10 Things You Might Not Know About American Vandal

Tyler Golden, Netflix
Tyler Golden, Netflix

Just as disaster movies begat Airplane and horror films spawned Scary Movie, the recent onslaught of true-crime docudramas inevitably led to American Vandal. The Netflix spoof series, which premiered in September 2017, followed fictitious filmmakers Peter Maldonado (Tyler Alvarez) and Sam Ecklund (Griffin Gluck) as they pursued the anonymous, genitalia-drawing vandal haunting an otherwise unremarkable California high school. Superficially a vehicle for sophomoric jokes, the series was actually a clever deconstruction of both the reality genre and the increasing influence of social media.

Critically and commercially successful, American Vandal got a quick season-two renewal. Set to premiere September 14—just a couple of weeks after it will compete for this year's Emmy for Outstanding Writing for a Limited Series, Movie or a Dramatic Special—Peter and Sam are set to investigate a phantom pooper terrorizing a Catholic high school. In the meantime, check out some facts about American Vandal’s origins, its approach to fake true crime, and why series co-creator Dan Perrault aimed for something more than “a four-hour d*ck joke.”

1. THE CREATORS GOT THEIR START LAMPOONING MICHAEL JORDAN.

Before breaking out with American Vandal, co-creators Perrault and Tony Yacenda garnered some attention for a 2013 parody of ESPN’s 30 for 30 documentary series. The two produced a five-minute “documentary” covering the climactic basketball game in 1996’s Space Jam that featured actual NBA analysts discussing Michael Jordan’s pivotal performance alongside Bugs Bunny. In 2015, they released a similar retrospective for the climactic fight of 1985's Rocky IV between Rocky Balboa and Ivan Drago.

2. THERE WAS A PROBLEM WITH THE PEE HOLE.

A scene from 'American Vandal'
Netflix

With produced footage under their belt, Perrault and Yacenda began to shop their idea for a documentary satire about spray-painted penises to several different outlets in early 2016. While a few cable networks were interested, Perrault told Vanity Fair that at least one executive expressed concern about how they would depict the phallic graffiti. “I don’t know if we could have done penises the same way,” he said. “I’m not going to name the cable network—but we were told that, like, the pee hole, for example, is an issue on cable.” Netflix had no such reservations.

3. IT WAS INSPIRED BY A TRUE STORY. (REALLY.)

While the premise of American Vandal is fictional, it did have some unintentional echoes in real life. Showrunner Dan Lagana, who was brought onboard to help Perrault and Yacenda flesh out the show’s episodic format, told Vulture that his stepson was once accused of a similar, penis-related crime.

“I have a 17-year-old stepson, and when he was a freshman in high school he was accused of vandalizing an art project at school with a large phallic image,” Lagana said. “He didn’t do it but he got suspended for it. I remember sitting in the principal’s office, just boiling with fury over the injustice of it, and there was no way to prove his innocence. I told the creators that story and from that day forward we were a three-headed monster, which I was very, very excited about.”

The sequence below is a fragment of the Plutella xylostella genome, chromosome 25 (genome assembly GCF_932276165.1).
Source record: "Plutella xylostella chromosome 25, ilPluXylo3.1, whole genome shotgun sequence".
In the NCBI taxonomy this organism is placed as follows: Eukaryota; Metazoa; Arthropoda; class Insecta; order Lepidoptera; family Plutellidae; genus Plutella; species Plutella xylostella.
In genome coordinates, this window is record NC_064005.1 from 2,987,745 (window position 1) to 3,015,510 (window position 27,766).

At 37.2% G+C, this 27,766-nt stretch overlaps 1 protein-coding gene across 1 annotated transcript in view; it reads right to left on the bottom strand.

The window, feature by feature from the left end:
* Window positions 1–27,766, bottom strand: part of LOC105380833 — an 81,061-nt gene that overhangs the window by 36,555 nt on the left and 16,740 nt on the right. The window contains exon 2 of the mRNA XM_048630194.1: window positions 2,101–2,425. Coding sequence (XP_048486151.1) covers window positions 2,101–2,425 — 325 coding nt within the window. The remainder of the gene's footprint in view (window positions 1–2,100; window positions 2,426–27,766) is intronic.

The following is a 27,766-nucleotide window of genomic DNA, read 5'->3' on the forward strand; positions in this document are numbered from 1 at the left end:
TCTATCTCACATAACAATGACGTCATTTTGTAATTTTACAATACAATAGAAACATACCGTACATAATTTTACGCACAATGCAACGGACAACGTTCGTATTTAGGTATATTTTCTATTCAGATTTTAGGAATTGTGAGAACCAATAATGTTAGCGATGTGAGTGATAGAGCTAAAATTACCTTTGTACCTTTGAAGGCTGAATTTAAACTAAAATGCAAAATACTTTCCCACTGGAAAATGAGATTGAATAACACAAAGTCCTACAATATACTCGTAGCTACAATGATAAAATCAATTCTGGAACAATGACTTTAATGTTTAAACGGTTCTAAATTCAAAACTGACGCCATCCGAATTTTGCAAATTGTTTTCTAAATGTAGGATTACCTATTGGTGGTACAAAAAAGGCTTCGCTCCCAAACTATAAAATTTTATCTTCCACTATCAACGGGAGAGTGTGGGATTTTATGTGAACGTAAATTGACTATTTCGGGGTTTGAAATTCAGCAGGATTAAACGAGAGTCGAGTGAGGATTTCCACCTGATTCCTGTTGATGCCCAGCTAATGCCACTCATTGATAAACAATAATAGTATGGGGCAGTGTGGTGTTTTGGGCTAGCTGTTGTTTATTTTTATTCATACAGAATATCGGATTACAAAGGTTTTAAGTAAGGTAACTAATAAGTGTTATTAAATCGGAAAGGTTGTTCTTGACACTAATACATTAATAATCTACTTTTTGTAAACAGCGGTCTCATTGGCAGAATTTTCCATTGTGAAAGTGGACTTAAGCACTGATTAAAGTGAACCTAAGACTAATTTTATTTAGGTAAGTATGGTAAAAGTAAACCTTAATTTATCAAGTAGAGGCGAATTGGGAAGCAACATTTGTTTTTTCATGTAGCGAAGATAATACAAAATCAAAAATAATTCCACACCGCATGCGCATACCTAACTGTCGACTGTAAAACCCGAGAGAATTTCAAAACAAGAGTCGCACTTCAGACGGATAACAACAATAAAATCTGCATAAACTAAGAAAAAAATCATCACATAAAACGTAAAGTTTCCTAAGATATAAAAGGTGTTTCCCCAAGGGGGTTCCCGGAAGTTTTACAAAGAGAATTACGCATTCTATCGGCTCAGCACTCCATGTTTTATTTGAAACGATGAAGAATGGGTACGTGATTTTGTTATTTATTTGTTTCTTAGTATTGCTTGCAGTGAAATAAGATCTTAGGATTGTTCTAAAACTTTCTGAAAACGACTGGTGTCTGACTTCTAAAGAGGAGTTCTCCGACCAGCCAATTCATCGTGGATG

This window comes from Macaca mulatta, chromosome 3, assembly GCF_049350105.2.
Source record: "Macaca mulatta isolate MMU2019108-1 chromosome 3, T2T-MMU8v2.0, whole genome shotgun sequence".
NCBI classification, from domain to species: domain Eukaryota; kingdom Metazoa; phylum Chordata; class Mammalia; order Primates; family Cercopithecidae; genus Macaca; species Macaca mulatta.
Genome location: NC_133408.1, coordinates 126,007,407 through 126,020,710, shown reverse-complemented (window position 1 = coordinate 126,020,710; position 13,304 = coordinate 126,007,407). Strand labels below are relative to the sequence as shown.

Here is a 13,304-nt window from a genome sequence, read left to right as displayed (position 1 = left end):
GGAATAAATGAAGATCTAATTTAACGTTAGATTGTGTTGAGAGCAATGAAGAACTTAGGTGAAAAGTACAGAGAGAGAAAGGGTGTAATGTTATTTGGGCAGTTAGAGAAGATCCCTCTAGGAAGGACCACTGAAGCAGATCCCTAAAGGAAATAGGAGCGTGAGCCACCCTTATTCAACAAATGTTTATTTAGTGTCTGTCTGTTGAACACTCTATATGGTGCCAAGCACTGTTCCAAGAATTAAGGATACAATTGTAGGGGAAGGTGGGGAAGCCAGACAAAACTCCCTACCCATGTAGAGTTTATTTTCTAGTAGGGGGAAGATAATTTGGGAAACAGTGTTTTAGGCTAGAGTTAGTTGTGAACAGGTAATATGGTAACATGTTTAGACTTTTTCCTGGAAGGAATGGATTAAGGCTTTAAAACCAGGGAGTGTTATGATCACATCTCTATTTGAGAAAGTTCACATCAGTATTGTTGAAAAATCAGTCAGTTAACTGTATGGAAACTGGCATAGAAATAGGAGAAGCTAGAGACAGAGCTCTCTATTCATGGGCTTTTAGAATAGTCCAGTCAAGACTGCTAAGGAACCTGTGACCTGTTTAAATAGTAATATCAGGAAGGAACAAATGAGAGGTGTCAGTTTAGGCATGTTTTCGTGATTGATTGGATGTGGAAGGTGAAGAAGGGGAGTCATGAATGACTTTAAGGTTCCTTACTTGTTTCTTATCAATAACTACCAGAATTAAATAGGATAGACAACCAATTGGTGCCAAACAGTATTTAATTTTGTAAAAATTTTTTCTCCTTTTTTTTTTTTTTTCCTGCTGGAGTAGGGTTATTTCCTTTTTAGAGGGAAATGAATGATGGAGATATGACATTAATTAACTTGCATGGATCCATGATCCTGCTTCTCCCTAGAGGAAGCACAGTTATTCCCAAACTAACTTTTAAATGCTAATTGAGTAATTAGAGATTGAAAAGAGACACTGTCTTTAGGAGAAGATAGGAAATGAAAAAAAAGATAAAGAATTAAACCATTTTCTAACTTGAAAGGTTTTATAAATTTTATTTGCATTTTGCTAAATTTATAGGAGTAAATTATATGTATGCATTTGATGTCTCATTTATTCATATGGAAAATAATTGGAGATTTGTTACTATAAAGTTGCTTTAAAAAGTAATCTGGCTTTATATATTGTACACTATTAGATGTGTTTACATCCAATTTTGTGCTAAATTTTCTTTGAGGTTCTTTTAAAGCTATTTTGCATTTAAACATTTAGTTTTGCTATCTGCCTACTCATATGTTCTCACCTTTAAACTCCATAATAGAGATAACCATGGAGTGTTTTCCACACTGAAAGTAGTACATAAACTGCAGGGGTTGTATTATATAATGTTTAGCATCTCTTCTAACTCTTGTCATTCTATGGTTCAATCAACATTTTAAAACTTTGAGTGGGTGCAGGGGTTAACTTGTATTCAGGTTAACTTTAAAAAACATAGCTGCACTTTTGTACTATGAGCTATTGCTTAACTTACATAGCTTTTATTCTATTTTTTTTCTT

4. NOT ALL OF IT WAS SCRIPTED.

While American Vandal has the visceral feel of a documentary series, it’s comprised of actors delivering scripted lines in a way that sounds spontaneous. But for scenes involving Peter Maldonado, the interrogator-slash-filmmaker, director Yacenda had actor Tyler Alvarez conduct free-flowing interviews with cast mates and reference his own in-character notes. That layer of realism helped the series “feel like this was a real case and we were working with real people,” according to Perrault.

5. IT’S NOT JUST SPOOFING SERIAL AND MAKING A MURDERER.

Perrault and Yacenda are often linked to the true-crime podcast Serial and Netflix’s Making a Murderer as the inspirations for American Vandal. But their documentary tastes run deeper. According to an Entertainment Weekly interview with the pair, the show also drew from the HBO series The Jinx—about the wealthy, potentially very murderous Robert Durst—as well as Errol Morris’s acclaimed 1988 feature documentary The Thin Blue Line and The Central Park Five.

6. “DYLAN” FELT BAD ABOUT FARTING ON BABIES.

The star of American Vandal’s first season is undoubtedly Jimmy Tatro, a YouTube content star who received glowing reviews for his portrayal of slack-jawed delinquent Dylan. (It’s Dylan who is accused, perhaps wrongfully, of drawing penises on 27 school faculty members' cars.) For one scene, Tatro mimed farting in the direction of small children to demonstrate Dylan’s web series on “baby farting,” a prank spree that sets him up as a viable suspect. “I didn’t actually fart on the kids,” Tatro told GQ. “But they just had no context for what was going on. Like, I don’t know what they knew about what they were shooting, but I would imagine it wasn’t enough for them to understand what was happening. So it was just like, mom and kid walking, and I just ran up and stuck my butt in the kid’s face and ran off, and the kid was probably extremely confused.”